Olive oil has found a place in urban Indian kitchens and its availability in supermarkets and neighbourhood kirana stores clearly indicates its growing demand. There, however, still seems to be some myths around the types of the oil and its usage.
Almost sacred in the Mediterranean region — in countries like France, Spain, Greece, Italy and Portugal — olive oil is not native to India but needs no introduction here. Used as a baby massage oil until a few years ago, it has slowly acquired the mighty reputation of being heart-healthy.
Several studies confirm that consumption of olive oil, rich in mono-unsaturated fatty acids (MUFA), has contributed to low rates of cardiovascular disease, breast cancer and increased life expectancy in the Mediterranean belt. One of the largest — the Seven Country Study (1958-1964) — showed that Greece, with the highest consumption of olive oil, reported the lowest number of deaths from heart disease. It is in fact thanks to olive oil that the distinction between good and bad fats began to be recognised.
The French and Spanish paradoxes symbolised the importance of the quality of fats rather than simply the quantity.
Low incidence of heart disease in the populations of the two countries was attributed to the high consumption of mono-unsaturated rich olive oil included in a healthy diet comprising whole grain, fruits and vegetables. It reflected the benefits of good fat.
Olive oil differs from other oils in that it is derived from a fruit rather than a seed and has among the highest concentrations of polyphenols, MUFA and vitamin E. These special features are responsible for several of its health benefits. The polyphenols, vitamin E and A lead to high antioxidant levels, which lower bad cholesterol (LDL), blood pressure, risk of heart disease and cancer. The higher the polyphenol content, the greater are the health benefits.
The high MUFA content is responsible for increase in good cholesterol levels, improvement of blood sugar levels in diabetics and reduction of abdominal obesity.
Olive oil comes in a number of varieties: Extra-virgin, virgin, pure / refined/ light, and pomace. Extra-virgin or the first pressed olive oil is the highest quality. This oil has the highest polyphenol content. Virgin olive oil is a slightly lower category based on acidity levels less than 2 per cent. Olive oil (pure / refined), with an acidity of less than 3 per cent, is obtained by refining virgin olive oils (not olive-pomace oils) that have a high acidity level. Pomace or olive seed oil is extracted from the pulp or paste that is left over by using high heat and solvents.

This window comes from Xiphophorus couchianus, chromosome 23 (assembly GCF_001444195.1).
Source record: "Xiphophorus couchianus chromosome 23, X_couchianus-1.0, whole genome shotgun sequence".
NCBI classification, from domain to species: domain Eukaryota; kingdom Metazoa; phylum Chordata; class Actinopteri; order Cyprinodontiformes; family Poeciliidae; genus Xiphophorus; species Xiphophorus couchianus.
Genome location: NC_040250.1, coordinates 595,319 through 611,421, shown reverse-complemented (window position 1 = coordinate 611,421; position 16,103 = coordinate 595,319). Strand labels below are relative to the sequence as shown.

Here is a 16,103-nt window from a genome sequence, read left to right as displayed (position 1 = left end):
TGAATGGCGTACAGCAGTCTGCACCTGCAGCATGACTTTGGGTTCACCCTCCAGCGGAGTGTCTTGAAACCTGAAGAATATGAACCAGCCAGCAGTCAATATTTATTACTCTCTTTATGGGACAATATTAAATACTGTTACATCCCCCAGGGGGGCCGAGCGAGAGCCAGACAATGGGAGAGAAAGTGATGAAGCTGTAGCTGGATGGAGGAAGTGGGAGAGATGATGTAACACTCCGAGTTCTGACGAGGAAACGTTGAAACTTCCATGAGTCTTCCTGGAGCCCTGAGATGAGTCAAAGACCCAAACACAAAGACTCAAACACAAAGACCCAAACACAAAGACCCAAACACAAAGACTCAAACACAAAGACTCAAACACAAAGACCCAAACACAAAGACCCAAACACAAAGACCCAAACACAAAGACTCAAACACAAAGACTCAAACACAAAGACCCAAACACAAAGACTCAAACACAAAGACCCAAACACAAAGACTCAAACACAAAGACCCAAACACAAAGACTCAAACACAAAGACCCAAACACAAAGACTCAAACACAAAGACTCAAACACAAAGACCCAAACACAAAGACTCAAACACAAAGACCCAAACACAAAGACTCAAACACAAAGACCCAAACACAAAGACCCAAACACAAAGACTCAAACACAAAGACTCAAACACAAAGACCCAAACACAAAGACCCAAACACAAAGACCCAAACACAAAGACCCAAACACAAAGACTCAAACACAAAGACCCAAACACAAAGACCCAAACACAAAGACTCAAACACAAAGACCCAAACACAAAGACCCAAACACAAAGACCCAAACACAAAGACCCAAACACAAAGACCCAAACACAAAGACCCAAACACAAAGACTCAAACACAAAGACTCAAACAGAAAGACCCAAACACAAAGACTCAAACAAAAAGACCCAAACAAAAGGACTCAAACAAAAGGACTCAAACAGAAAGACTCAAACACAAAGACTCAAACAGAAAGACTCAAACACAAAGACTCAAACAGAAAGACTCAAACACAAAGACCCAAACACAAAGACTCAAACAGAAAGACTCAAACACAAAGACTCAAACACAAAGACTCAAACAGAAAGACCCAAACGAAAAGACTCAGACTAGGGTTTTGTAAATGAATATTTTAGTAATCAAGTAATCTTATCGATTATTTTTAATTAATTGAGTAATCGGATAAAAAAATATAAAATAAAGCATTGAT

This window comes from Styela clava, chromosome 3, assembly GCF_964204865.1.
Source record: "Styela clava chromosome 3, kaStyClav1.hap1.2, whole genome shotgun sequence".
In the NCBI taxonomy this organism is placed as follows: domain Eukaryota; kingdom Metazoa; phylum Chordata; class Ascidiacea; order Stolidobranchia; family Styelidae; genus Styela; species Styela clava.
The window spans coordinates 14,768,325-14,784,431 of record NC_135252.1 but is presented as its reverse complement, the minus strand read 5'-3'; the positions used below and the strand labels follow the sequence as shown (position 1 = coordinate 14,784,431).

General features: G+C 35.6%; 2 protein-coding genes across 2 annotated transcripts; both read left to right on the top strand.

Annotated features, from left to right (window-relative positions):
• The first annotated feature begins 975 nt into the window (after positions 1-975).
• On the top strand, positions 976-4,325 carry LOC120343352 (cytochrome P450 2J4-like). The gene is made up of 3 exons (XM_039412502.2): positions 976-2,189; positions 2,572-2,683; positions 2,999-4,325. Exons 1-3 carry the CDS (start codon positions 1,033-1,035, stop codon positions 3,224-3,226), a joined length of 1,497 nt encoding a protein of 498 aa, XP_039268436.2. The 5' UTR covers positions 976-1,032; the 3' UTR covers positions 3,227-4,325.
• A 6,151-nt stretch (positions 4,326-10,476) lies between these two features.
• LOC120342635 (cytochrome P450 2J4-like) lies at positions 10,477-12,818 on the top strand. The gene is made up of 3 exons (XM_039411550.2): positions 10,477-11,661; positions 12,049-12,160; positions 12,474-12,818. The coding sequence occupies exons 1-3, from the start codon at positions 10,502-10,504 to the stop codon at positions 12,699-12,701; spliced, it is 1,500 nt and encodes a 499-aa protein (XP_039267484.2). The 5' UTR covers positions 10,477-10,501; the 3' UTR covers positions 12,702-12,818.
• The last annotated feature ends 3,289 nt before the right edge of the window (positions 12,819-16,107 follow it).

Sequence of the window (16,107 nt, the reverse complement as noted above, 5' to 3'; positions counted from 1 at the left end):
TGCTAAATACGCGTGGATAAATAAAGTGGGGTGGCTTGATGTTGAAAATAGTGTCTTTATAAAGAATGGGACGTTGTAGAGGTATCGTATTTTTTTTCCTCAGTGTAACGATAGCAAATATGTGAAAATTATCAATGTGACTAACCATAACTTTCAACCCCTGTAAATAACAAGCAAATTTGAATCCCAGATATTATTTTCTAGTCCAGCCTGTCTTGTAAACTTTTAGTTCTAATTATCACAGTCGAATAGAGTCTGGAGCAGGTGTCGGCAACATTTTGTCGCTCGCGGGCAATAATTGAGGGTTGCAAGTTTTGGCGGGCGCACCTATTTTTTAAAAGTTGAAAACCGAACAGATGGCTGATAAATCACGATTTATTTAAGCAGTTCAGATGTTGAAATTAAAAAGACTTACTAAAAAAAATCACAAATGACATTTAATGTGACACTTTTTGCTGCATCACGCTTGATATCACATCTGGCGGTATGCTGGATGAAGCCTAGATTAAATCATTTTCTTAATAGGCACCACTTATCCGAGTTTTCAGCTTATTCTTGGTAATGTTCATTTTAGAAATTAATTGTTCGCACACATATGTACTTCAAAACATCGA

Should be only oils used
Remember, there is no perfect oil. A balance of MUFA (mono-unsaturated fatty acids), PUFA (poly-unsaturated fatty acids) and saturated fat is good for health. Olive oil combined with mustard oil, sesame, canola or rice bran oil as a part of healthy lifestyle can go a long way to promote health and prevent diseases. Fatty fish, flaxseeds and walnuts are good adjuncts.
Extra-virgin not for cooking
Contrary to popular belief, olive oil has a high smoking point and one of the most heat stable oils. In other words, quality extra virgin olive oils (with low free fatty acids) can be used for cooking and frying.
‘Pure’ is good
‘Pure’ or simply ‘Olive oil’ is usually a blend of extra-virgin and refined olive oil and is not the same as extra-virgin or virgin olive oil. It is refined, low on nutrients and does not provide the same benefits of extra-virgin olive oil.
Author is a clinical nutritionist and founder of http://www.theweightmonitor.com and Whole Foods India